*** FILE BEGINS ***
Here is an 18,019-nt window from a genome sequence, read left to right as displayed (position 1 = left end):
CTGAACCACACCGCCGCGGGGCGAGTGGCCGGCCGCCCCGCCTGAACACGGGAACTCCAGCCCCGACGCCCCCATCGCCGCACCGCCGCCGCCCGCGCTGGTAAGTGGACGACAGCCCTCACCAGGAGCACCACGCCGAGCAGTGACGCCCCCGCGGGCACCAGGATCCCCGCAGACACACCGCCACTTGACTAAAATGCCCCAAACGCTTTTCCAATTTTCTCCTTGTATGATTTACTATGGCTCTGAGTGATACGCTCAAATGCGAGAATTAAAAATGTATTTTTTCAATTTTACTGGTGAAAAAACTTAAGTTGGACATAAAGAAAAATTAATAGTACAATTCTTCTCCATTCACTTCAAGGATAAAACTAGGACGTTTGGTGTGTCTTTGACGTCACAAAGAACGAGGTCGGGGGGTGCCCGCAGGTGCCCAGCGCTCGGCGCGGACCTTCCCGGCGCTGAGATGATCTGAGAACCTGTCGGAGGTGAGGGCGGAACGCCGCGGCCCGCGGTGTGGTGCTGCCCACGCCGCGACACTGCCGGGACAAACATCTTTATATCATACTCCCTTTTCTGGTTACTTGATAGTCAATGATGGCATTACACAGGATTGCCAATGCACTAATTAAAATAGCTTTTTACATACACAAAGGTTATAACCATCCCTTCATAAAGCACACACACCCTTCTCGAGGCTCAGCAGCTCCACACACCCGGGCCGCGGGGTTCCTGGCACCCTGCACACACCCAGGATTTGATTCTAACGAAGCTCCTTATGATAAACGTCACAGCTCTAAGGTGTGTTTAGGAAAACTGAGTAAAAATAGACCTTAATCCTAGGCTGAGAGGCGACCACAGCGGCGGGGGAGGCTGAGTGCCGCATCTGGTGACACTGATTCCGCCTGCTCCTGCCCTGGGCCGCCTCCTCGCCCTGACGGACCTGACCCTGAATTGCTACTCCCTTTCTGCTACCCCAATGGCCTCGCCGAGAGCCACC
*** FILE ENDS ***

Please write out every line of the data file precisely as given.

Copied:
Here is an 18,019-nt window from a genome sequence, read left to right as displayed (position 1 = left end):
CTGAACCACACCGCCGCGGGGCGAGTGGCCGGCCGCCCCGCCTGAACACGGGAACTCCAGCCCCGACGCCCCCATCGCCGCACCGCCGCCGCCCGCGCTGGTAAGTGGACGACAGCCCTCACCAGGAGCACCACGCCGAGCAGTGACGCCCCCGCGGGCACCAGGATCCCCGCAGACACACCGCCACTTGACTAAAATGCCCCAAACGCTTTTCCAATTTTCTCCTTGTATGATTTACTATGGCTCTGAGTGATACGCTCAAATGCGAGAATTAAAAATGTATTTTTTCAATTTTACTGGTGAAAAAACTTAAGTTGGACATAAAGAAAAATTAATAGTACAATTCTTCTCCATTCACTTCAAGGATAAAACTAGGACGTTTGGTGTGTCTTTGACGTCACAAAGAACGAGGTCGGGGGGTGCCCGCAGGTGCCCAGCGCTCGGCGCGGACCTTCCCGGCGCTGAGATGATCTGAGAACCTGTCGGAGGTGAGGGCGGAACGCCGCGGCCCGCGGTGTGGTGCTGCCCACGCCGCGACACTGCCGGGACAAACATCTTTATATCATACTCCCTTTTCTGGTTACTTGATAGTCAATGATGGCATTACACAGGATTGCCAATGCACTAATTAAAATAGCTTTTTACATACACAAAGGTTATAACCATCCCTTCATAAAGCACACACACCCTTCTCGAGGCTCAGCAGCTCCACACACCCGGGCCGCGGGGTTCCTGGCACCCTGCACACACCCAGGATTTGATTCTAACGAAGCTCCTTATGATAAACGTCACAGCTCTAAGGTGTGTTTAGGAAAACTGAGTAAAAATAGACCTTAATCCTAGGCTGAGAGGCGACCACAGCGGCGGGGGAGGCTGAGTGCCGCATCTGGTGACACTGATTCCGCCTGCTCCTGCCCTGGGCCGCCTCCTCGCCCTGACGGACCTGACCCTGAATTGCTACTCCCTTTCTGCTACCCCAATGGCCTCGCCGAGAGCCACC